Threatened species ‘could thrive’ if peatlands restored

WWF says the unique habitats provide homes for a range of creatures including newts, frogs and lizards.

Threatened species ‘could thrive’ if peatlands restored Getty Images

Some of Scotland’s most threatened wildlife species could recover and thrive if the country’s peatlands are restored, according to environmental experts.

WWF Scotland says the unique habitats provide homes for a range of creatures including the red-listed merlin, hen harrier and curlew as well as newts, frogs and lizards.

The environmental organisation has raised concerns about the bogs being under pressure due to burning and commercial extraction for peat-based compost.

Dr Sheila George, food and environment policy manager at WWF Scotland, said: “The importance of our precious peatlands cannot be overestimated.

“When well looked after, they are natural carbon sinks, locking away climate-damaging carbon, and home to a wide range of wildlife, including bog specialist species such as the large heath butterfly, bog sun-jumper spider and sphagnum mosses.

“We’ve seen welcome progress to protect peatlands over the last year, including more funding for restoration and the recently announced ban on burning.

“But we also need to halt commercial extraction for horticulture – this is not compatible with Scotland’s climate or nature ambitions.

“And of course, we can all play our part by choosing peat-free compost.”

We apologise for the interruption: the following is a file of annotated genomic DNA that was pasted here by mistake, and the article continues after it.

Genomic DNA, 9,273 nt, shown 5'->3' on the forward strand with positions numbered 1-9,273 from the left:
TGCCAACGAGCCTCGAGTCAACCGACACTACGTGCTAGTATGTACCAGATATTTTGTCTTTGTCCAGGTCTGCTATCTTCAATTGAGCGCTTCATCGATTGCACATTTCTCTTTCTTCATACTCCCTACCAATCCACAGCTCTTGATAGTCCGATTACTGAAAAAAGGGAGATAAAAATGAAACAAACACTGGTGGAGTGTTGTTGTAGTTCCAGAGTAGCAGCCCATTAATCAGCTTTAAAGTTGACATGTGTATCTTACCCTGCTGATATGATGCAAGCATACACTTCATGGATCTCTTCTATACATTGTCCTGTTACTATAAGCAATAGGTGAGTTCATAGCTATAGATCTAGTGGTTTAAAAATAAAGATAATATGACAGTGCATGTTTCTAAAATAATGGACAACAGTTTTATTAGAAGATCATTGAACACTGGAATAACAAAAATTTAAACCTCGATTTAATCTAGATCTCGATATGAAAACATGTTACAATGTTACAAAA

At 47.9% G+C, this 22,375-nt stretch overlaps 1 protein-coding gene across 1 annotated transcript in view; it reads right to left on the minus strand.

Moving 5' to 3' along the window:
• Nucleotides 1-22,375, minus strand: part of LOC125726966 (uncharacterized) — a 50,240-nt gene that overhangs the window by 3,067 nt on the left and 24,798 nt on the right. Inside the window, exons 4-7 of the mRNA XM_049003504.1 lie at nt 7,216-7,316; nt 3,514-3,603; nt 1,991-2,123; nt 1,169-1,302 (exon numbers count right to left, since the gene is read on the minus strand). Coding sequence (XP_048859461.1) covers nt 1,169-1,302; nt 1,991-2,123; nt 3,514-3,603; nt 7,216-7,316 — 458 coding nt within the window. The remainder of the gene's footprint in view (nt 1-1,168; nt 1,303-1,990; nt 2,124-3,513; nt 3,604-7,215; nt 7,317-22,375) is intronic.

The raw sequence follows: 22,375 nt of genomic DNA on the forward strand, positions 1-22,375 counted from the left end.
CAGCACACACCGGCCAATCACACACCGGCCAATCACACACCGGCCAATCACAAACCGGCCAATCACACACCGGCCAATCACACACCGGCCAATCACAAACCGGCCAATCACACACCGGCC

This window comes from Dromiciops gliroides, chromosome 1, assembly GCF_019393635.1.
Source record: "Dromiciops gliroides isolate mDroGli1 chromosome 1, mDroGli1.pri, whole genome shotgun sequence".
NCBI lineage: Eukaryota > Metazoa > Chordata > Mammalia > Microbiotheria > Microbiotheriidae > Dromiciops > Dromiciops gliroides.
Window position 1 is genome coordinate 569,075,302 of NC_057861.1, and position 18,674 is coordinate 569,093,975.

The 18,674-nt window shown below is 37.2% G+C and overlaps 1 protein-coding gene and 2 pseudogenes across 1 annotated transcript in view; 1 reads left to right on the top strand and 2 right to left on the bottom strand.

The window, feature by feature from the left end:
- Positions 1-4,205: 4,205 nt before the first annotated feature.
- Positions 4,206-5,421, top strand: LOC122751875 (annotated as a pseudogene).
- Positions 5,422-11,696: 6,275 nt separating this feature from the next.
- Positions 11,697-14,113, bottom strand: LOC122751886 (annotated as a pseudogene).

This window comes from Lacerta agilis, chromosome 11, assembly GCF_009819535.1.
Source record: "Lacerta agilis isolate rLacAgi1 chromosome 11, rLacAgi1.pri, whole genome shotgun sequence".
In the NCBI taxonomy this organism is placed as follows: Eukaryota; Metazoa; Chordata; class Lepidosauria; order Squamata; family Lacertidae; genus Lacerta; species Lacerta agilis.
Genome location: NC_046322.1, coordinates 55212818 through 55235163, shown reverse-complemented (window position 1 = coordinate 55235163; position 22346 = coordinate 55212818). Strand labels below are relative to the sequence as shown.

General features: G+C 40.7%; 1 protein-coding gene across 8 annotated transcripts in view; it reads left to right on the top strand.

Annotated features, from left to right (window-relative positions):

Commercial peat extraction is said to remove sensitive bog vegetation and the carbon-rich soil which can cause soil erosion and water quality issues, as well as impacting upon the local wildlife.

Dr Emma Goodyer, IUCN UK Peatland Programme leader, said: “Scotland’s peatlands are hugely significant for biodiversity, fresh water and carbon storage. Yet 80% of peatlands in Scotland are degraded.

“Restoring these mighty bogs would have benefits for people and nature – from the charismatic birds that make peatlands their home to the weird and wonderful insects and carnivorous plants that thrive there too.

“And with modern alternatives to peat-based compost now available, there really is no reason not to halt extraction and peat compost imports, invest in restoring our extracted lowland peatlands and avoiding the costly consequences of continuing to exploit them.”

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